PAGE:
Primordial’s music is painfully emotive. Musically, vocally, and thematically, they span nihilism, grief, anger, acceptance, and regret on How It Ends.
Molly Burch’s Daydreamer succeeds because of its multilevel approach. She has an enchanting voice that can be touching and stoic simultaneously.
On The Above, Code Orange merge hardcore, metal, and every rock and electronic genre they can think of to make 2023’s most ambitious heavy album.
In weird ways, Yeule’s softscars works as a satisfying slice of artful pop for the Anthropocene that oozes catastrophe and captures a real cultural moment.
Le Jour et la Nuit du Réel is a departure for Colleen and a natural progression. She delivers a micro-focused version of her sound sculptures.
With graphic novel Summer of Hamn, rap legend and now visual artist Chuck D has produced his second, strong, COVID-era work of art and social commentary.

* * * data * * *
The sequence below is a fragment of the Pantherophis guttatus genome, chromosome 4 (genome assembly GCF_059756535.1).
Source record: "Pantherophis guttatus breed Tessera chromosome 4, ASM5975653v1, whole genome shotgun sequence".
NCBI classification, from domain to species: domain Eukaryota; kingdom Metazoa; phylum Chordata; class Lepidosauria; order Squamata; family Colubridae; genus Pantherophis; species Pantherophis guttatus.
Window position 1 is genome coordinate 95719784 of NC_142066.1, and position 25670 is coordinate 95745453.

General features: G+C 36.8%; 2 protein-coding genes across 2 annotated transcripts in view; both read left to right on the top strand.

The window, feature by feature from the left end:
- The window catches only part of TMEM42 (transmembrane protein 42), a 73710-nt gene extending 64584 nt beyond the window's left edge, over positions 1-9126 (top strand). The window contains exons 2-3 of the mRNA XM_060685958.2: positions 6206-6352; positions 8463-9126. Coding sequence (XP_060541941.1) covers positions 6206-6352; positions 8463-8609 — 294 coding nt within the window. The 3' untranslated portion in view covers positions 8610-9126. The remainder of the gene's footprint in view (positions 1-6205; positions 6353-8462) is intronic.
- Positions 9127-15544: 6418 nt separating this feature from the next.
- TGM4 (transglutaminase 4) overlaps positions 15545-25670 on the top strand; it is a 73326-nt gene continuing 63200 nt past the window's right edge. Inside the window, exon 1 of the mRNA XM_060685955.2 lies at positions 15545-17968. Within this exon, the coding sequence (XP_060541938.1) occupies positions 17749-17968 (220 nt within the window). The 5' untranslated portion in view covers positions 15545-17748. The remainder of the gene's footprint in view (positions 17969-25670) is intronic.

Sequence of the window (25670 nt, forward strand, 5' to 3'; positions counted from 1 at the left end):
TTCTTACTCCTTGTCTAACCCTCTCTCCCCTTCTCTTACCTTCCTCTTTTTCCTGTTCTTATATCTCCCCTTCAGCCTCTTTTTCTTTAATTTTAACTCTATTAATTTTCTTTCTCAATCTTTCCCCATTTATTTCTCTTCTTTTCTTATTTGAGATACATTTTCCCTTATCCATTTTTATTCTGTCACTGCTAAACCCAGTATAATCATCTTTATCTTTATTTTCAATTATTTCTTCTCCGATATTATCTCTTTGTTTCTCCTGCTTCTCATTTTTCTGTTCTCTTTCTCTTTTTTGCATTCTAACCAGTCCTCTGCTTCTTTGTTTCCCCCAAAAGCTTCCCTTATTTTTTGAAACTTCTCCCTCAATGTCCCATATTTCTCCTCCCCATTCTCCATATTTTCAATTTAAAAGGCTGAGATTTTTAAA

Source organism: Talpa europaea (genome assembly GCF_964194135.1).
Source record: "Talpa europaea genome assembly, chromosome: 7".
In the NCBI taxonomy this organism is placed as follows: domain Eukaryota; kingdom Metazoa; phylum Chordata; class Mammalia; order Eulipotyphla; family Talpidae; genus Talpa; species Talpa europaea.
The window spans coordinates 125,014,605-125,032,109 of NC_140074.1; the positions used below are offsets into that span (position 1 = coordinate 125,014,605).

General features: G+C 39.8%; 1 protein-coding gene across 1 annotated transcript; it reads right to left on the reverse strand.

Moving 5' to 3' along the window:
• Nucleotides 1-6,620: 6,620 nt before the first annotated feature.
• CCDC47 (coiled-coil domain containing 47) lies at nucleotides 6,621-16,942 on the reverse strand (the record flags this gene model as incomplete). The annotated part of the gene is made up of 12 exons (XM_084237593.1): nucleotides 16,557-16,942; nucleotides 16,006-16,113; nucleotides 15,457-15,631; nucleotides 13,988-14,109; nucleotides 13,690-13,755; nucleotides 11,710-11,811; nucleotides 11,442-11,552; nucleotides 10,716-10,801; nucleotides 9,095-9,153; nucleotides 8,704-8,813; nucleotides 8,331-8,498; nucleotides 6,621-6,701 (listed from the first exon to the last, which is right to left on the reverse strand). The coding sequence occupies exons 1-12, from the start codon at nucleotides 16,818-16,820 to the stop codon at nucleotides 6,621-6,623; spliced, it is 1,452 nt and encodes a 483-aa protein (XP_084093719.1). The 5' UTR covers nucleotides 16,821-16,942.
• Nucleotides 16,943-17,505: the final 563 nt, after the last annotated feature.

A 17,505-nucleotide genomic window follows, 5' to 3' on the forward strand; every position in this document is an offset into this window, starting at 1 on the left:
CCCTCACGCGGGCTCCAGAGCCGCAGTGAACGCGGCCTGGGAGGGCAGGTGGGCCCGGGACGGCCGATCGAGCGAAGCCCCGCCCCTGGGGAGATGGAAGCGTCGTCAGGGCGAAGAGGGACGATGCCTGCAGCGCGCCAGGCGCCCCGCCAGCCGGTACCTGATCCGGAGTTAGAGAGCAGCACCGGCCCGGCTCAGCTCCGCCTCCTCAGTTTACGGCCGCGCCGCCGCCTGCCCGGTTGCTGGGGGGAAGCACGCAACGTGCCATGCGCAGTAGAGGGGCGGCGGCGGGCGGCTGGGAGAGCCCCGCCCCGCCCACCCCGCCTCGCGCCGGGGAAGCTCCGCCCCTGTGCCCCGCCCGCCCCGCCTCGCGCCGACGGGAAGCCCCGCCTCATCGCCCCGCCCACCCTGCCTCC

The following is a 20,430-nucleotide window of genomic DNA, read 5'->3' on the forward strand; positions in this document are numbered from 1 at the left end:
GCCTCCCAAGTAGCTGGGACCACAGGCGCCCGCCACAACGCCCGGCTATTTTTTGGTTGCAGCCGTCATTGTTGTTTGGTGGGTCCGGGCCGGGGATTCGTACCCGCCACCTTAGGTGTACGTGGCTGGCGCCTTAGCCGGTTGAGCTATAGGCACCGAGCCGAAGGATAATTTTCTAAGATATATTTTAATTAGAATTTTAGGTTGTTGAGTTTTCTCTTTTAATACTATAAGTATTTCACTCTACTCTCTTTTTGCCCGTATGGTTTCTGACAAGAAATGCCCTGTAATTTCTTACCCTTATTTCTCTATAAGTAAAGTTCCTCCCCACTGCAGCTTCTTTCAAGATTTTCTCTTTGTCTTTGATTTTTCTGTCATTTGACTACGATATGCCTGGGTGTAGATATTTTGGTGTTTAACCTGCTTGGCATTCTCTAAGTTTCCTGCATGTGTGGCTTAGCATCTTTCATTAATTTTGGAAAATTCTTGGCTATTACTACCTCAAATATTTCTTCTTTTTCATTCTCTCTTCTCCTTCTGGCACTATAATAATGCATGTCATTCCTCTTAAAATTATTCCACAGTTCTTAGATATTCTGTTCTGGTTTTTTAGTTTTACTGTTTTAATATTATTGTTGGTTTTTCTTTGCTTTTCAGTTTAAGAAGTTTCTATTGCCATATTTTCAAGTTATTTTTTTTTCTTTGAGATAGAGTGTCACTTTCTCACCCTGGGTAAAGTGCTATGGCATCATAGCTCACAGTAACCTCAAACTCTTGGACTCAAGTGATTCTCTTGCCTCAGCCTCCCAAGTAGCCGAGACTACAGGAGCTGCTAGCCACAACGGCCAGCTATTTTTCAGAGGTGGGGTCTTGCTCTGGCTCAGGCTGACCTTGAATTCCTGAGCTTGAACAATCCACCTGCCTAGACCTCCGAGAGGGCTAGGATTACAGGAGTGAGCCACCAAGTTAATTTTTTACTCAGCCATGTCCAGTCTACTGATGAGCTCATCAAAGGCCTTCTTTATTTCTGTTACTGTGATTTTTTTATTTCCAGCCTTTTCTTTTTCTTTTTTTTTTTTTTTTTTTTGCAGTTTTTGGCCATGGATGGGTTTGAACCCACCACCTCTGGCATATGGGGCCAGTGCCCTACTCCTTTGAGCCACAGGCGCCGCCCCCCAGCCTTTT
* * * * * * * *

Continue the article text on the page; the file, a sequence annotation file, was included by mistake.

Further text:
Thelma and the Sleaze continue their reign as the queens of loud, gaudy, disreputable rock ‘n’ roll on Holey Water, one of the funnest rock albums of the year.
Synthetic or acoustic percussion, Perspective is another release that demonstrates Jlin is a genre unto herself and way ahead of the electronic music curve.
Kylie Minogue understands that the best kind of dance-pop is pure, undiluted joy. With Tension, she’s shown that nobody does it better than her.